#48 Kiwi1990

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Posted 30 June 2014 - 03:16 PM

This afternoon i bought myself a Netgear N900 router at the mediamarkt. Costed me about 95EUR but so far worth it.

Been connected to short to tell if its stable (45minutes now).

Theres a few things why i wanted that, i now have full say over the router and settings. (not my housemate anymore) and i can kick ppl off that dont live here.

Reason being that i heard that someone gave the pass to the local coffeeshop downstairs, so that pass ofc spreads to people enjoying a smoke etc. You can imagine that the wi-fi was as slow as thick bleep trough a funnel with that many users.

 

Also the userinterface is so much more friendly compared to the old one, and its easier to see who is connected on what device. Will let you guys know if this was the prob :)

As far as i know the cables are already cat6 but i would have to inform my landlord about that since he will have to do the wiring from downstairs to upstairs (it goes trough the roof/side of the stairs tucked away)

My own ethernet cable i can ofc upgrade. (and yeah luckily i know some shops where you can get a decent length for cheap)



#49 cat1092

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Posted 30 June 2014 - 04:58 PM

Great to hear that so far, so good.  :guitar:

 

Maybe the techs did check the cabling good, it would seem that with repeated calls, they want to get you off their backs. In the process, may have inadvertently improved the service for your neighbors. 

 

Given the new information you added, I can understand why you wanted control over the router. It's surprising that you had half decent service to begin with, with so many connected. My guess is that your speed is fantastic at the moment. To ensure you keep your connection private, I suggest that you change the passphrase for wi-fi access on a regular basis, like weekly. You should be able to turn off broadcasting when not needed & there is free software that you can monitor your connection with. Much of which is in the router's settings.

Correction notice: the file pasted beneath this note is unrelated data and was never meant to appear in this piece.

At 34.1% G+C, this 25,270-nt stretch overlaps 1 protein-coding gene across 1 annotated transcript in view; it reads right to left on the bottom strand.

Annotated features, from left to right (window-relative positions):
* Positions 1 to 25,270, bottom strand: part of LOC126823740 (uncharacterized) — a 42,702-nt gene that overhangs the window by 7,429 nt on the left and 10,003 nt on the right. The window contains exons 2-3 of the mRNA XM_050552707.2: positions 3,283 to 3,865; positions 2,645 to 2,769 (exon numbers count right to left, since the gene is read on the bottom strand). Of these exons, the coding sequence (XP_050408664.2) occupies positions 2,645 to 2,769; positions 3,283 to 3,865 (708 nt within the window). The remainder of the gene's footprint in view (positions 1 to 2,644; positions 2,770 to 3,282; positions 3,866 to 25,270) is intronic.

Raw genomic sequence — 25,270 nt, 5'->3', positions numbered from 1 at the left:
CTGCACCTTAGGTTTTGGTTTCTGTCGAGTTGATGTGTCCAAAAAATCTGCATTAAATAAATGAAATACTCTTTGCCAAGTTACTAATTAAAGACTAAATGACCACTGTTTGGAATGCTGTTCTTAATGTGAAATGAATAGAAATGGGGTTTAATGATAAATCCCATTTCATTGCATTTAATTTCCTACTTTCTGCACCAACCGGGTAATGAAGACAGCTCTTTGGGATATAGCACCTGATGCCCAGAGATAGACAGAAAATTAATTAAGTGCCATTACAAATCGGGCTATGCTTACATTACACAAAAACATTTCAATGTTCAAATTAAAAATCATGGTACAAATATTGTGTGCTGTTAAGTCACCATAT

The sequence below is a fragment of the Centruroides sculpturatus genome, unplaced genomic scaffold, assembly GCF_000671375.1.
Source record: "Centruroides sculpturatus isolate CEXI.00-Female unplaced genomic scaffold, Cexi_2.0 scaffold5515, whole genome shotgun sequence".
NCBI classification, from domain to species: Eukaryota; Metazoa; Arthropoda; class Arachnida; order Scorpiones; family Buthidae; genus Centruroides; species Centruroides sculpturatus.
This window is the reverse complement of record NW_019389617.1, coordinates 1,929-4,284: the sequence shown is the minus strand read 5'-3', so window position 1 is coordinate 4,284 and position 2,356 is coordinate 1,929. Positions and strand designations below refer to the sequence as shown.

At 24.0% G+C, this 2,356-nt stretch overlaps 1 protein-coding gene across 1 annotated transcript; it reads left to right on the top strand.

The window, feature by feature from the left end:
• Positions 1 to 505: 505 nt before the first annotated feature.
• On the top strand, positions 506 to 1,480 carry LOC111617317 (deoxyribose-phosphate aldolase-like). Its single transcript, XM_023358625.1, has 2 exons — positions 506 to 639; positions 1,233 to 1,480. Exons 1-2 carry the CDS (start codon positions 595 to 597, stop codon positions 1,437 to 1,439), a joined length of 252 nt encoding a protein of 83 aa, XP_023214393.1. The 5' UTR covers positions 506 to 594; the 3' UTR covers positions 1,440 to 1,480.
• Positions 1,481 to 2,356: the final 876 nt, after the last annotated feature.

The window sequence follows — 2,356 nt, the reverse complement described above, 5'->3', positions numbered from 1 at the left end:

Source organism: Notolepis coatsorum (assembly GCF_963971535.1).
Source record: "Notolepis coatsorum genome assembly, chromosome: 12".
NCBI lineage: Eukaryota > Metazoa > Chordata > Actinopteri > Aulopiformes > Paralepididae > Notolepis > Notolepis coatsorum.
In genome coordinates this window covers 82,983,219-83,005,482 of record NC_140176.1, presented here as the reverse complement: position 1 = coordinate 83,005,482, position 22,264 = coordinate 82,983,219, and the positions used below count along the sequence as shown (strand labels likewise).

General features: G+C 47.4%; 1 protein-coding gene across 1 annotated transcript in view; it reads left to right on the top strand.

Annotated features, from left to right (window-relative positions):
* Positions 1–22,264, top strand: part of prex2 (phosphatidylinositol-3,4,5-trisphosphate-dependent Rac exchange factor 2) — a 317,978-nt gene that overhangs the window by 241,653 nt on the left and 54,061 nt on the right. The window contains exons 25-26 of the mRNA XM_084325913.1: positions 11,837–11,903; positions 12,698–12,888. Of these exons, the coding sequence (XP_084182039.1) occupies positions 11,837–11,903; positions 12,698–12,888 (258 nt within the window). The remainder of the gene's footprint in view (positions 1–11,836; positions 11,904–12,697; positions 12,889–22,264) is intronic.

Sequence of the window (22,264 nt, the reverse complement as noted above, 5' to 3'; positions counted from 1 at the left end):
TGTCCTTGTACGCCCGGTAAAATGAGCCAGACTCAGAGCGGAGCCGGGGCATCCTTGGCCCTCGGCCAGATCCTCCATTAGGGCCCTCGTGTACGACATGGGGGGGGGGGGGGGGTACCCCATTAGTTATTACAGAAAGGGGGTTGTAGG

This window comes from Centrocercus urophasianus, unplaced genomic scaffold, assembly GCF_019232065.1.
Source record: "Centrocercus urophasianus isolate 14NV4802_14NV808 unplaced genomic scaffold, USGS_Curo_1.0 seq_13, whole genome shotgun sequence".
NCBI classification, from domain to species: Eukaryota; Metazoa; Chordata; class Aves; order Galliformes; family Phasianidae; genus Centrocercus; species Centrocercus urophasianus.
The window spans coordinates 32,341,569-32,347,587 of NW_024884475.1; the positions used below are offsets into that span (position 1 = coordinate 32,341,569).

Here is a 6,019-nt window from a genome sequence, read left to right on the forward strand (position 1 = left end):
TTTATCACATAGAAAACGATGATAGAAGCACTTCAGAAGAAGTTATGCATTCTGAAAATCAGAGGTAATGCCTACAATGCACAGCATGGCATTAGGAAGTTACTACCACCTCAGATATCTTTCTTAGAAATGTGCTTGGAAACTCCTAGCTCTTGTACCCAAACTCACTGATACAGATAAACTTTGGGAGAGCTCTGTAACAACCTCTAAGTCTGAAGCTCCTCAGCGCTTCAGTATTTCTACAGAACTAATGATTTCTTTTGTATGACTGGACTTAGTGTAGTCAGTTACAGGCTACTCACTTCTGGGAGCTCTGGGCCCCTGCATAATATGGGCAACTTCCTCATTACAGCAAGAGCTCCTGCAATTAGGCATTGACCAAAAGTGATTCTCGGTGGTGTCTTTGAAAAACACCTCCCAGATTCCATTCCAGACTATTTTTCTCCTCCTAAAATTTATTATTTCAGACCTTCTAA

In fact, network service that keeps breaking down intermittently is a possible sign of overload, so it's imperative that you keep the non-payers off. More information on detection & prevention provided below. Please bookmark for future reference. 

 

http://www.buzzle.com/articles/how-to-detect-and-stop-an-outside-user-from-stealing-your-wifi.html

 

As far as the Cat6 cable I was referring to, this is the one that connects the modem to the router & then router to your computer (as you mention in the last sentence above). Not the cabling that goes to the modem, that's on the ISP (or landlord) end. No, I wouldn't ask you to do that. 

 

I believe that provided you now have control over your network, you're now empowered to do what it takes to keep it speedy & there when you & your housemate needs it, not to throw a LAN party for the neighborhood. Had you mentioned that earlier, I'd have taken a different approach to the topic in the beginning, however we're all human & cannot think of every detail. 

 

Please keep us informed of any future progress, and I want to take this time to thank you for choosing BleepingComputer.com for your needs. It has been a true pleasure to work with you on this issue & anytime you have a bit of free time, always feel free to drop by, if nothing else, just to say hello.  :)

 

All the Best,

Cat


Performing full disc images weekly and keeping important data off of the 'C' drive as generated can be the best defence against Malware/Ransomware attacks, as well as a wide range of other issues. 


#50 davnel

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Posted 30 June 2014 - 05:43 PM

Unsolicited piece of advice: